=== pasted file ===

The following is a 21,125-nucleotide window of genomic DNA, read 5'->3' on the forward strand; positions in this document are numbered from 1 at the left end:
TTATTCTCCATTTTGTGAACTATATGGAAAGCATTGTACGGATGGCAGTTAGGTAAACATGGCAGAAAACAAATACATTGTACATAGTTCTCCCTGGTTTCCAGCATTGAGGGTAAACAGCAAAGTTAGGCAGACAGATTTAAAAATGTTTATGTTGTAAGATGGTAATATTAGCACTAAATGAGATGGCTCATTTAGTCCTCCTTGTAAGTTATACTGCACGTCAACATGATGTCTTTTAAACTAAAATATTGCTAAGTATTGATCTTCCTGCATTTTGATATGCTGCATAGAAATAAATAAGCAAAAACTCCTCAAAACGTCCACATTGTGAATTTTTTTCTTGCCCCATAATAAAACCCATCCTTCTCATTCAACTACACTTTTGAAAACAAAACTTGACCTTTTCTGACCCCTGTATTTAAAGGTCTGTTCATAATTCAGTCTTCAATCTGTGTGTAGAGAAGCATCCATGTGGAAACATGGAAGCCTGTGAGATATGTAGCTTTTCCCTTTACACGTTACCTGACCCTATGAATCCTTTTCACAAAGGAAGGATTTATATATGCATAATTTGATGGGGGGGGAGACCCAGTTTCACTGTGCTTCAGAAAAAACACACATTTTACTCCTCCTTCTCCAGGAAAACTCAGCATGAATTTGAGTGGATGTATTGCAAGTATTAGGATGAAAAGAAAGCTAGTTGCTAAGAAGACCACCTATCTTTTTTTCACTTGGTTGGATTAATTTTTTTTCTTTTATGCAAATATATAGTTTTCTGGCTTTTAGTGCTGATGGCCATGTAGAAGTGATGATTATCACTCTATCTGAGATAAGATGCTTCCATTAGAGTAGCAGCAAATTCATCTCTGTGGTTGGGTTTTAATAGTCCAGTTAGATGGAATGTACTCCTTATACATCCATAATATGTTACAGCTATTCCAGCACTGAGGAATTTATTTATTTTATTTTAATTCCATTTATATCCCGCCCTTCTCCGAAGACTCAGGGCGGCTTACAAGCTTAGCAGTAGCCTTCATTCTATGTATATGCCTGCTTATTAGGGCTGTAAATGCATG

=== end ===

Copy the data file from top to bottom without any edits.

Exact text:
The following is a 21,125-nucleotide window of genomic DNA, read 5'->3' on the forward strand; positions in this document are numbered from 1 at the left end:
TTATTCTCCATTTTGTGAACTATATGGAAAGCATTGTACGGATGGCAGTTAGGTAAACATGGCAGAAAACAAATACATTGTACATAGTTCTCCCTGGTTTCCAGCATTGAGGGTAAACAGCAAAGTTAGGCAGACAGATTTAAAAATGTTTATGTTGTAAGATGGTAATATTAGCACTAAATGAGATGGCTCATTTAGTCCTCCTTGTAAGTTATACTGCACGTCAACATGATGTCTTTTAAACTAAAATATTGCTAAGTATTGATCTTCCTGCATTTTGATATGCTGCATAGAAATAAATAAGCAAAAACTCCTCAAAACGTCCACATTGTGAATTTTTTTCTTGCCCCATAATAAAACCCATCCTTCTCATTCAACTACACTTTTGAAAACAAAACTTGACCTTTTCTGACCCCTGTATTTAAAGGTCTGTTCATAATTCAGTCTTCAATCTGTGTGTAGAGAAGCATCCATGTGGAAACATGGAAGCCTGTGAGATATGTAGCTTTTCCCTTTACACGTTACCTGACCCTATGAATCCTTTTCACAAAGGAAGGATTTATATATGCATAATTTGATGGGGGGGGAGACCCAGTTTCACTGTGCTTCAGAAAAAACACACATTTTACTCCTCCTTCTCCAGGAAAACTCAGCATGAATTTGAGTGGATGTATTGCAAGTATTAGGATGAAAAGAAAGCTAGTTGCTAAGAAGACCACCTATCTTTTTTTCACTTGGTTGGATTAATTTTTTTTCTTTTATGCAAATATATAGTTTTCTGGCTTTTAGTGCTGATGGCCATGTAGAAGTGATGATTATCACTCTATCTGAGATAAGATGCTTCCATTAGAGTAGCAGCAAATTCATCTCTGTGGTTGGGTTTTAATAGTCCAGTTAGATGGAATGTACTCCTTATACATCCATAATATGTTACAGCTATTCCAGCACTGAGGAATTTATTTATTTTATTTTAATTCCATTTATATCCCGCCCTTCTCCGAAGACTCAGGGCGGCTTACAAGCTTAGCAGTAGCCTTCATTCTATGTATATGCCTGCTTATTAGGGCTGTAAATGCATG